Imagine never having to look for your car keys, ever.
Volvo Cars is working on technology that will make physical car keys a thing of the past.
In a pioneering effort, Volvo plans to debut this an application for mobile devices in 2017 that will issue digital keys to Volvo vehicle owners.
Using Bluetooth-enable digital key technology, Volvo is opening up a whole new way of using vehicles whether for personal use or as a part of a fleet or auto-sharing enterprise.
Volvo’s digital key aims to do more than what physical keys are able to do. Aside from opening/locking doors and starting up the engine, this technology makes sharing keys between family members possible.
The owner has the option of sending a digital key to his wife so she can pick up the vehicle without having to physically get the key from him inside the office.
An owner of multiple Volvos will also have the convenience of having several digital keys at his/her disposal to share with whomever they choose.
Recipients of digital keys may not even need to be in the same area as the sender.
In the case of a rental car business, one may book for a Volvo and receive their digital key on their mobile device before arriving at their destination country.
Upon arrival, all the customer needs to do is to locate the rental car via GPS and use the digital key to open and start the vehicle.
No need to cue up at auto rental desks at the airport.
"At Volvo we are not interested in technology for the sake of technology. New technology has to make our customers' lives easier and save them time. Mobility needs are evolving and so are our customers' expectation to access cars in an uncomplicated way. Our innovative digital key technology has the potential to completely change how a Volvo can be accessed and shared. Instead of sitting idle in a parking lot the entire day, cars could be used more often and efficiently by whoever the owner wishes," said Henrik Green, Vice President Product Strategy & Vehicle Line Management at Volvo Cars.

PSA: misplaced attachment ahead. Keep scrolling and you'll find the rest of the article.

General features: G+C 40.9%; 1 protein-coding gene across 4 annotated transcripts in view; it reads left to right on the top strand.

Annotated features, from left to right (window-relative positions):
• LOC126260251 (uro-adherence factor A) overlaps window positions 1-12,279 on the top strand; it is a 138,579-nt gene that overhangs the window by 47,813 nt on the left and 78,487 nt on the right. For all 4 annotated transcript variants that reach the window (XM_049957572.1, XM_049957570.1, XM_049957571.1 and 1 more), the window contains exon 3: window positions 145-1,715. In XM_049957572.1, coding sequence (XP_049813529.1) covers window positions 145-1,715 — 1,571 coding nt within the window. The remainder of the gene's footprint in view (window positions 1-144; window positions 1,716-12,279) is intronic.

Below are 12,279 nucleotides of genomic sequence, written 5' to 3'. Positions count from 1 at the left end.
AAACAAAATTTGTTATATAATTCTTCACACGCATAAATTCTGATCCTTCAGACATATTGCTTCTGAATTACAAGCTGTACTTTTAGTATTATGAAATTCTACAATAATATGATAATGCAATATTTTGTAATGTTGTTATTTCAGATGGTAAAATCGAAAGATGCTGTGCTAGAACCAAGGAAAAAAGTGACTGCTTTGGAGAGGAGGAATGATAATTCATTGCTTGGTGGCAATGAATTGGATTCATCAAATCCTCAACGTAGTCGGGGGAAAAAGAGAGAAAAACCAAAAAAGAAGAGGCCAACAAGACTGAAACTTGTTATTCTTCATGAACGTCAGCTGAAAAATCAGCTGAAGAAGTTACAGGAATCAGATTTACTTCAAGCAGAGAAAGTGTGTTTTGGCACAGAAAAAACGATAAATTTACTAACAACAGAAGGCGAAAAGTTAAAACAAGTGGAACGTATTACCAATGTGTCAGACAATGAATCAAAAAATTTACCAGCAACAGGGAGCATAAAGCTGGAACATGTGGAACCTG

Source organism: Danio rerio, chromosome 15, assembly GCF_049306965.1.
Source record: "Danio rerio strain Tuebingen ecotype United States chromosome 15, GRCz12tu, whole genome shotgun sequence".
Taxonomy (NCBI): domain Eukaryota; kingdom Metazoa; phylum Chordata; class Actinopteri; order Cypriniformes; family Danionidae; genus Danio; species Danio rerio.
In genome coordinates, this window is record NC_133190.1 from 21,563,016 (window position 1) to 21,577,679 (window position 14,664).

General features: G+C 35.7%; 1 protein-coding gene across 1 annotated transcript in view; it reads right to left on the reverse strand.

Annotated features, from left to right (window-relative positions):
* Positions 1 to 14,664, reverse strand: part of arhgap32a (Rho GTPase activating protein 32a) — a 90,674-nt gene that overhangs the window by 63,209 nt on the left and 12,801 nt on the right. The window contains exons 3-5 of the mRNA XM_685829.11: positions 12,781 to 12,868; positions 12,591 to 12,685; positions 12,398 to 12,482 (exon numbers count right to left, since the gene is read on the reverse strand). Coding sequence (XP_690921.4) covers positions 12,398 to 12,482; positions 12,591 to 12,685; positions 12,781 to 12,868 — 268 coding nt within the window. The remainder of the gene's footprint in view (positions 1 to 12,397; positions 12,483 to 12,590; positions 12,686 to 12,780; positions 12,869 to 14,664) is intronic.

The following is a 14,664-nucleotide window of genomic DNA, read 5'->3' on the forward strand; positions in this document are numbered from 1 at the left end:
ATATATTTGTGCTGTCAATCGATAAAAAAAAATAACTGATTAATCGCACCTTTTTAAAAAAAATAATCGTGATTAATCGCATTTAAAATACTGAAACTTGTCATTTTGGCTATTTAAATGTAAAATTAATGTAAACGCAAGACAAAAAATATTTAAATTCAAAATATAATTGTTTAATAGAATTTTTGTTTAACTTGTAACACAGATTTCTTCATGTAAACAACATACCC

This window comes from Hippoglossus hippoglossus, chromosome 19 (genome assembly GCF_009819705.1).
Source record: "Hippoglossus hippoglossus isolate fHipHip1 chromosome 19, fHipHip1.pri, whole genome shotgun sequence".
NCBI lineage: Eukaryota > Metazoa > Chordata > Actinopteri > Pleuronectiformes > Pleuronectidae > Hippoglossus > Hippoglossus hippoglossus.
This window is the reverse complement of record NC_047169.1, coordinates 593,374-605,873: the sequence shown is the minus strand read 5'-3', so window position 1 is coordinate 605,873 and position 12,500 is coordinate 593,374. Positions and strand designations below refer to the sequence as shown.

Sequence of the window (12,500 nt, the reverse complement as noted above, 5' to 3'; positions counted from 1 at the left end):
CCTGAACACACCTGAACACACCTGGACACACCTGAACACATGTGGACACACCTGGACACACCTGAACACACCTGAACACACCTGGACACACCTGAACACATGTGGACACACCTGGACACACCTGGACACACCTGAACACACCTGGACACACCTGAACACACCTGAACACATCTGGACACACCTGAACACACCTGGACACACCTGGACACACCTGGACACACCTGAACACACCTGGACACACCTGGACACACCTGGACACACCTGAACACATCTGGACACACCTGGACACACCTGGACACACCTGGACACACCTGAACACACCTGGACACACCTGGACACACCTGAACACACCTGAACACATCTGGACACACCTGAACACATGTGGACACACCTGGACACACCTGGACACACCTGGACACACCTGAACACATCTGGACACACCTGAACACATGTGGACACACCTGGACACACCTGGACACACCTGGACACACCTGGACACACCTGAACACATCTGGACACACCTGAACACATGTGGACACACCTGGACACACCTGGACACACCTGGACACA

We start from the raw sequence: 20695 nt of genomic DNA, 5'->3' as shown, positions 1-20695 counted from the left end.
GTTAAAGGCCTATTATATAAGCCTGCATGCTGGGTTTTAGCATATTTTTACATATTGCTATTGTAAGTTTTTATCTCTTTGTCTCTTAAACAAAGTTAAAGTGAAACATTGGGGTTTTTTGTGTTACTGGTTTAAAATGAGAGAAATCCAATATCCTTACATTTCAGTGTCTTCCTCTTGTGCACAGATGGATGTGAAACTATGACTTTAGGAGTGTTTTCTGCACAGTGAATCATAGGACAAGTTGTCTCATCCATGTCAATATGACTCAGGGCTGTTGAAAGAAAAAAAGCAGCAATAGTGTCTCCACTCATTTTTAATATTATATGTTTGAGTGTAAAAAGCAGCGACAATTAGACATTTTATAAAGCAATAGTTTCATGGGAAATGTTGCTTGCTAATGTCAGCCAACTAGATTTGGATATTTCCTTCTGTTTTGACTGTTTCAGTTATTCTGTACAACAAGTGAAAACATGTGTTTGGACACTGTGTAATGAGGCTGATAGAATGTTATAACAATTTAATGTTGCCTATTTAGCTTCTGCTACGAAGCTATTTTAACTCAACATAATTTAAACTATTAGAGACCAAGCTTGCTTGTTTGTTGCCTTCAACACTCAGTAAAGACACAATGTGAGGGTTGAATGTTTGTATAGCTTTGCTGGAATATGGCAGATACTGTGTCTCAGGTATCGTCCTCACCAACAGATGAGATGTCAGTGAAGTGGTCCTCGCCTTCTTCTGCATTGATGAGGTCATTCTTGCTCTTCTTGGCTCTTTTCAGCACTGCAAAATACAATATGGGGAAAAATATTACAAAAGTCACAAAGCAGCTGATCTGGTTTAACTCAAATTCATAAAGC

Volvo will test run this technology sometime this year using auto-sharing firm Sunfleet in Sweden. By 2017, a limited number of commercially available vehicles will be equipped with this new digital key technology.
"There are obviously many permutations when it comes to how this shared key technology can be used. We look forward to seeing how else this technology might be used in the future and we welcome any and all ideas," said Martin Rosenqvist, New Car Director, Special Products at Volvo Cars.
Physical keys will still be offered but only by request.